There are around eight million used cars sold each year. This enormous breadth of choice is probably the single best argument for buying a used car.
Another big plus is that you avoid taking the financial hit of depreciation – around 20% of a new car’s value is wiped out as soon as it leaves the showroom. Few new cars are worth more than half their purchase price after three years, while many will have lost up to two-thirds of their value.
The introduction of ever-longer factory warranties has also added to the appeal of used cars – boosting peace of mind for those buying previously owned vehicles.
More than half of all used car sales are made by car dealers. The best used cars are often those found within manufacturers’ approved used schemes. You’ll pay more for them, but the customer experience isn’t that far removed from buying new.
Buying from a non-specialist but reputable dealer will remain more expensive than buying privately, but you can expect to get decent back-up should you experience problems.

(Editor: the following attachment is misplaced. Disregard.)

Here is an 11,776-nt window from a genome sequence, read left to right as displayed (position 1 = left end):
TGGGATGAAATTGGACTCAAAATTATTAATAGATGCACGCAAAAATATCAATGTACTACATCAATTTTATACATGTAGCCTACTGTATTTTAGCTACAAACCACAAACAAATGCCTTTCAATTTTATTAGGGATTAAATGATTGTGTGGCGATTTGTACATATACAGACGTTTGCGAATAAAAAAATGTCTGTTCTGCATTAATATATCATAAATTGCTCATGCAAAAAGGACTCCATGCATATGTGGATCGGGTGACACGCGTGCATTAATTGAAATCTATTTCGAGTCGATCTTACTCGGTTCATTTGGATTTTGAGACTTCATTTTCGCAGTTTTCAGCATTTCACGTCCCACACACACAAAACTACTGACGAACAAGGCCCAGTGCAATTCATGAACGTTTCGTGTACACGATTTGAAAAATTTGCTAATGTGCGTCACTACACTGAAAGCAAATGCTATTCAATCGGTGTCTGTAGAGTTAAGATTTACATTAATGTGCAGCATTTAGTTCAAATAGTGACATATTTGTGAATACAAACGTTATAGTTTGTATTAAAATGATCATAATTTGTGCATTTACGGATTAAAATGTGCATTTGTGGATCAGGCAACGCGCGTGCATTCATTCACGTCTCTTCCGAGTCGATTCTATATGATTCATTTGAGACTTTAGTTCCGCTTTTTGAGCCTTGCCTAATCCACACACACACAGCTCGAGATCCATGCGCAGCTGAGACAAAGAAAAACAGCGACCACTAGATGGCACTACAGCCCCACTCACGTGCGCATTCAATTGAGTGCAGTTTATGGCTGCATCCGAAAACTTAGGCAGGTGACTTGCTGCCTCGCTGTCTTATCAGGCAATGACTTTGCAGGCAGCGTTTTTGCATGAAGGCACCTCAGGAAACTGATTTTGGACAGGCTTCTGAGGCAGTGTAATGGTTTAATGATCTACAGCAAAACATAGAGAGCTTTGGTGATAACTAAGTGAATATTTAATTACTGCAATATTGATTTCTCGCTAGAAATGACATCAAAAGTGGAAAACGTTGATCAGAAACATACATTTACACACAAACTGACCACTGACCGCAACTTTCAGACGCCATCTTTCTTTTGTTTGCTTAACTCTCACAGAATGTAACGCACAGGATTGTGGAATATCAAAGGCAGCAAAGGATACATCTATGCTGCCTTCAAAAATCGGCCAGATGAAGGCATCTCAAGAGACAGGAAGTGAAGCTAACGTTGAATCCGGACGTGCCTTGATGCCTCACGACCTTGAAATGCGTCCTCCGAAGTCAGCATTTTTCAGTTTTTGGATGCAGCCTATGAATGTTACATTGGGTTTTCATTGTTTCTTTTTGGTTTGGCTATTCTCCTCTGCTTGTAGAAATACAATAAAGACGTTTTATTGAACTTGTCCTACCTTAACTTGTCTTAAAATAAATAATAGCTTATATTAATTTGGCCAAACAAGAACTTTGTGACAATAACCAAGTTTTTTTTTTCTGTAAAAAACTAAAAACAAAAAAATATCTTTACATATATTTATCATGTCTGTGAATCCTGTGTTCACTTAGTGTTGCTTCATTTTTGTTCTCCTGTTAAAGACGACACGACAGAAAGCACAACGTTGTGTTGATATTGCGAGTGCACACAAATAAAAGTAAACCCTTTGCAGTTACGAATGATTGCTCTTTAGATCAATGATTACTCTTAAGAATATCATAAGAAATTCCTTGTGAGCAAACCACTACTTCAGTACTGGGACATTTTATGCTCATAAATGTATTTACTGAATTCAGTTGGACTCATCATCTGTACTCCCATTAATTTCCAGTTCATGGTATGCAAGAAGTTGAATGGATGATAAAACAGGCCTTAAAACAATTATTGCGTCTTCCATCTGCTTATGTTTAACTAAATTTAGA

Private purchases will give you better prices, while buying at auction will generally be the cheapest route to buying a used vehicle, but genuine bargains are rare and buyers have little comeback with sellers.
The biggest downside of buying used is uncertainty about a car’s history. “Clocking or tampering with the recorded mileage, is still an issue. Ideally, a car will have a complete service history: if not, you can buy some reassurance in the form of a history check.
If you are buying a used car in a private sale, there is no VAT to pay. If you are buying a used car from a dealer, then he or she will need to pay VAT on any profit made. This is known as the second-hand VAT margin scheme.